The IVN guides had to cancel the monthly walk in the park again. For everybody who would like to look at trees in a different way, we hereby give you a ‘looking guide’ by Henk Wolters. (for pdf:Tekst Henk engels)
Winter time, hold your breath
When the energy-consuming processes of leaf budding, flowering, pollination, fruits, seeds and bud formation are over and the cold and dark winter season has arrived, the trees rest for a few months. They hold their breath, so to speak. With the exception of a few evergreens and most conifers, leaves, flowers and fruits are gone and at first glance appear dull and dead. But is that really so? No, not at all, because at this time of the year there are a lot of interesting things to see that are not or less well visible in other seasons.
Silhouette, the architecture of the tree
Now that the leaves have fallen, the first thing you notice is the silhouette, the architecture of the tree. It is one of the main winter features. Stand at a little distance from a tree and look at the shape. It can be, for example, heart-shaped (linden), spherical (plane tree), columnar (poplar) or capricious (oak). Also look at the structure of the branches. Does the tree form a few heavy side branches that run to the end (horse chestnut, walnut) or are there a number of more or less thin side branches along the trunk and is the image more regular (birch, hornbeam)? Do they make a sharp, blunt or straight angle to the trunk? How are the branches and twigs further branched? And do they run straight (alder) or curved (ash)?
The outer layer, not always reliable
Another important feature is the bark. The same in all seasons, but more visible in winter. In young trees usually smooth, in older trees often grooved (wingnut, elm), sometimes with peeling plaques (plane tree), or smooth (beech). Some have distinctive lenticels, pores in the bark that allow the tree to breathe (cherry, birch). Sometimes thorns (hawthorn) or spines (rose) are present.
Watch out for pitfalls
However, we must be careful with these characteristics. For the silhouette, for example, it can make a huge difference per species whether a tree is in a forest, along the street or is standing solitary. For the bark it is important to know whether we are dealing with a young or an old tree. You often need a combination of characteristics to have some certainty. And watch out for leaves, fruits or seeds that are under the tree, because they can also come from the neighbouring tree.
Where the petiole was attached
The leaf scar, also called leaf mark, is much more reliable. It is the place on the twig where the petiole was attached. Shape and size depend on that of the petiole. In the leaf mark small dots can be seen (usually only with a loupe), the so-called leaf spurs. They are the scars of the broken veins in the petiole. They correspond to the way in which the leaf is constructed. In the leaf mark of the horse chestnut, for example, the number of leaf spores corresponds to the number of leaf segments of the compound leaf.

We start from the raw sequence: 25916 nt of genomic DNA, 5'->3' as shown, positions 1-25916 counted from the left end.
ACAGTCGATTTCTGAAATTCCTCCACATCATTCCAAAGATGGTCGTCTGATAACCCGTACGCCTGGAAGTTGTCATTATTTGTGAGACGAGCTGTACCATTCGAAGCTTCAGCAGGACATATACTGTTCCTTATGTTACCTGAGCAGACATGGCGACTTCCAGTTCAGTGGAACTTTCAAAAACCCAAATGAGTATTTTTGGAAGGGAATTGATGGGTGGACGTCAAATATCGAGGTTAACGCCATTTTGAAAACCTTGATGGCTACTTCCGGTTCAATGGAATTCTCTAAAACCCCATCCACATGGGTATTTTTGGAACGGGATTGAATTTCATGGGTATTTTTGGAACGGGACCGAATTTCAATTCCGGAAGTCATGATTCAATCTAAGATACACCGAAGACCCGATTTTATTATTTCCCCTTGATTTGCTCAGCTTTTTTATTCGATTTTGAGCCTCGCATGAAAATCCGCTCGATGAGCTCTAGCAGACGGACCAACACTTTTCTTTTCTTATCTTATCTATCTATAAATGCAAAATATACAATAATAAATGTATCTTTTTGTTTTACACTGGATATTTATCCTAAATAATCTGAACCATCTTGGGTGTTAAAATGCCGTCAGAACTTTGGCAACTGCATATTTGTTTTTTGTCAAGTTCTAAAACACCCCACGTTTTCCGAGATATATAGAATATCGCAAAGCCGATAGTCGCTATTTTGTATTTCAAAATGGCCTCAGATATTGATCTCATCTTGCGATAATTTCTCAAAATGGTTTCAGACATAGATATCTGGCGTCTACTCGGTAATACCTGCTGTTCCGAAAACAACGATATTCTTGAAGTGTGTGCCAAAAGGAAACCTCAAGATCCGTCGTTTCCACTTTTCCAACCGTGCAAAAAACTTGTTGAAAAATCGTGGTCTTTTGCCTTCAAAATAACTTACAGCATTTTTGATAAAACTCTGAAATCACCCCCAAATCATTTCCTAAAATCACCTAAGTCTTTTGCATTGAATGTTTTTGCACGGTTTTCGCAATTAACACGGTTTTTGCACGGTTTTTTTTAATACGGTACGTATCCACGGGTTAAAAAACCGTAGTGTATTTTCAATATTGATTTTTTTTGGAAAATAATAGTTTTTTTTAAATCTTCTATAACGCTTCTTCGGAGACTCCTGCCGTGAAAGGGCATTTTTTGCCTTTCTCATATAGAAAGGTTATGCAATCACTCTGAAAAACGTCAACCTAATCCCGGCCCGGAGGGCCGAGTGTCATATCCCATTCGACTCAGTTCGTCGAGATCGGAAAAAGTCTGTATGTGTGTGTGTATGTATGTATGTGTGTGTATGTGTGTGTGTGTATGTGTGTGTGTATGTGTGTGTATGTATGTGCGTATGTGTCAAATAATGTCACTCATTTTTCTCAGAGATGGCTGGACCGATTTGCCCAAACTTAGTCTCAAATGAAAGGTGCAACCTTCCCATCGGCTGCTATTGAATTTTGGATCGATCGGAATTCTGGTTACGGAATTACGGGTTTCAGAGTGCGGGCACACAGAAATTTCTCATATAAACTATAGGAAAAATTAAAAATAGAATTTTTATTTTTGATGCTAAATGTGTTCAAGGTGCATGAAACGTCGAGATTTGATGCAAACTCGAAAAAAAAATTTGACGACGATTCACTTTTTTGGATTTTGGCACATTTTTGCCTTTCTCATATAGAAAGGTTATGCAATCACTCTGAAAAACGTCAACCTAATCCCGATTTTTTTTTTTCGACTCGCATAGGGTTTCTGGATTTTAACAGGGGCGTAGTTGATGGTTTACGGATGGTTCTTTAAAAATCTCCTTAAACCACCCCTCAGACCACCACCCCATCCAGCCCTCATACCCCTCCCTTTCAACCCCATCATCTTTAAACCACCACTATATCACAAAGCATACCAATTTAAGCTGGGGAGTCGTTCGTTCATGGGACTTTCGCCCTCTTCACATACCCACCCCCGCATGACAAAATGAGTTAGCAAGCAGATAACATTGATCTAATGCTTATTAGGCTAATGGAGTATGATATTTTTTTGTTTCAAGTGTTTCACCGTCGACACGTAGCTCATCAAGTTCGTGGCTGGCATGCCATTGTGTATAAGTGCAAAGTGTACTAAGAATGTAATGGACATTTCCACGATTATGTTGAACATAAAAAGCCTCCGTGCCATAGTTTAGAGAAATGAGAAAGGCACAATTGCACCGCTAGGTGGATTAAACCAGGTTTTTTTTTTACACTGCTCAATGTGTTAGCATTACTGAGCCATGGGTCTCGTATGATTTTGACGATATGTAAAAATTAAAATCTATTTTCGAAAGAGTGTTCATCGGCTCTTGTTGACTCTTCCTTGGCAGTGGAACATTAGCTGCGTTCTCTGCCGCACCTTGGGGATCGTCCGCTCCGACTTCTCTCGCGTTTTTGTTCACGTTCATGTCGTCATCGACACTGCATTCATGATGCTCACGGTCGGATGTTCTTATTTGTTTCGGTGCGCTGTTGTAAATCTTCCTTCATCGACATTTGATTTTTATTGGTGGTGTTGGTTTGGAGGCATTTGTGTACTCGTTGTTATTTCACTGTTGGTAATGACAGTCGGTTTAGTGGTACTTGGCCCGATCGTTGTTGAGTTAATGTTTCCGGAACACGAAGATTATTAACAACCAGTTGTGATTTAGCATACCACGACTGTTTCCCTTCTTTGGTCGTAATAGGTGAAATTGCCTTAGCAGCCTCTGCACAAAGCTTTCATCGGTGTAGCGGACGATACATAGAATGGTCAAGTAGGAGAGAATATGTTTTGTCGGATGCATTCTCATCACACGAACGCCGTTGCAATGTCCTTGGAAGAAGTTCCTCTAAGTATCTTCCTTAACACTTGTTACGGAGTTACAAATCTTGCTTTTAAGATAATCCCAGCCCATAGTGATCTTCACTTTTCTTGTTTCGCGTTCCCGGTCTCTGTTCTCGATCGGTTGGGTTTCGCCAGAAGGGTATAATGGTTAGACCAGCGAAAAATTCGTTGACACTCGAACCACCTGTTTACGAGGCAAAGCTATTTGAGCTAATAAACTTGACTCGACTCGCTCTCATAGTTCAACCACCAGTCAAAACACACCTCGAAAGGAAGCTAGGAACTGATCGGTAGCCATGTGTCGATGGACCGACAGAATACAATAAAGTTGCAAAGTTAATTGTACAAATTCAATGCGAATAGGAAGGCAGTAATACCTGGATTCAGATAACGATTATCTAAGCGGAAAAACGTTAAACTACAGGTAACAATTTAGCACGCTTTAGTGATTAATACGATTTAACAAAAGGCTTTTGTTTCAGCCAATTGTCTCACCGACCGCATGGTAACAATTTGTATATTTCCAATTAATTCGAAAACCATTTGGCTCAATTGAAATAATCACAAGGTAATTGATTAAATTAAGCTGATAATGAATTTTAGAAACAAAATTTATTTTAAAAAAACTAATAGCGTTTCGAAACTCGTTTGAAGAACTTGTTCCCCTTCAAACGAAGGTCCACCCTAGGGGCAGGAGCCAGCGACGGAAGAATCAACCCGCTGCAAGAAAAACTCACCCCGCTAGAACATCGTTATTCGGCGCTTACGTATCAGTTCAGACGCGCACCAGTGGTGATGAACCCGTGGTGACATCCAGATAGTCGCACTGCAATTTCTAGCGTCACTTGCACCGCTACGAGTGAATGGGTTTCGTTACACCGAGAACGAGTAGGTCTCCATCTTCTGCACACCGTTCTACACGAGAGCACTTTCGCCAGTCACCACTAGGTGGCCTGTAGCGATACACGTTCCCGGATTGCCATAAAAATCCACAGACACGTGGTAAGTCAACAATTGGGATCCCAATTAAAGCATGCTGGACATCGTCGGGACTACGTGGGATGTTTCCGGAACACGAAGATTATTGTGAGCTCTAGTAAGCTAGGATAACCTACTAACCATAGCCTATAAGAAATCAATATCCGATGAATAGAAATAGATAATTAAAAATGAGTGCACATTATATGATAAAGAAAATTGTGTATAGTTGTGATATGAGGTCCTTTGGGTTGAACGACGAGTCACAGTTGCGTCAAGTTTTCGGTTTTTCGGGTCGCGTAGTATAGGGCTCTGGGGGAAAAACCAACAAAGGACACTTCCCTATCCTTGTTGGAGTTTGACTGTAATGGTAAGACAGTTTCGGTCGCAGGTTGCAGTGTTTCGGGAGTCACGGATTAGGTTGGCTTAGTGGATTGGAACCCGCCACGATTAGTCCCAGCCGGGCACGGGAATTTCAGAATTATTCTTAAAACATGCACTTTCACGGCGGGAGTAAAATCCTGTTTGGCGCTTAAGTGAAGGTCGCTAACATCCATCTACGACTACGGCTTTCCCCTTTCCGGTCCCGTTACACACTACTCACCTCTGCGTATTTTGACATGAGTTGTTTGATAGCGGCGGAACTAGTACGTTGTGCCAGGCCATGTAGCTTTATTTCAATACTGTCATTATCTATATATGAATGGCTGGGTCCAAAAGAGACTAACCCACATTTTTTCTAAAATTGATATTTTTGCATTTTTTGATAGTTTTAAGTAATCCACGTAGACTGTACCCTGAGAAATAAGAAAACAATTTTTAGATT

Buttons, the hallmark par excellence
However, the winter characteristic par excellence, regardless of location, age or anything, are the buds. Always present, reliable and unique for each species. Shortly after flowering, when the plant is still full of energy, they are formed on the twigs as small knobs, then remain on the tree all winter and sprout in the spring when there is sufficient daylight and warmth. Usually the new bud is protected by bud scales against all kinds of threats, such as severe cold, damage, dehydration and rot. Each tree species has its own characteristic bud, which is why it is such a good feature.
You can distinguish buds in many ways What does the bud look like: pointed, round, bare, hairy, sticky? Is it a naked bud or are there bud scales and what do they look like? How is the bud placed: opposite, alternating, spiraling? How is it situated on the twig: petiolate, sessile, adjacent, protruding? Is it a leaf bud, flower bud or a mixed bud?
It gets tricky when they look a lot alike. Then the distinguishing difference can be found only in a single small detail. For example, the buds of the beech and the hornbeam look almost the same. But in the beech they are protruding from the twig and abutting in the hornbeam.
Witches’ brooms, cork lists and much more
There are countless other features, mostly of an incidental nature. For example, the moment the leaves fall and sprouting can differ considerably per species. Oak and beech retain their leaves for a long time. The hazel sprouts early, the ash and walnut late. Some species have scents in winter, for instance the balsam poplar. Birches are easily identified by their white bark and sometimes have witches’ brooms. There is often a slight twist in the trunk of the horse chestnut. Oaks often have galls. Linden trees make a root shot. Sometimes there are still seeds on the tree (ash, plane tree, alder) or remnants of fruits (maple, laburnum). On the branches of the sweet gum tree we can see striking cork moldings.
A lot of characteristic features can be seen in winter. Do go and have a look in the park!
© Henk Wolters Amsterdam 2021